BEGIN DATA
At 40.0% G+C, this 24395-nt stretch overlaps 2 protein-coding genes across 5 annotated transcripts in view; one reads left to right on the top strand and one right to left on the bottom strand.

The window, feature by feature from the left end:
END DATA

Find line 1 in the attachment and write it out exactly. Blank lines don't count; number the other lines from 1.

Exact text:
At 40.0% G+C, this 24395-nt stretch overlaps 2 protein-coding genes across 5 annotated transcripts in view; one reads left to right on the top strand and one right to left on the bottom strand.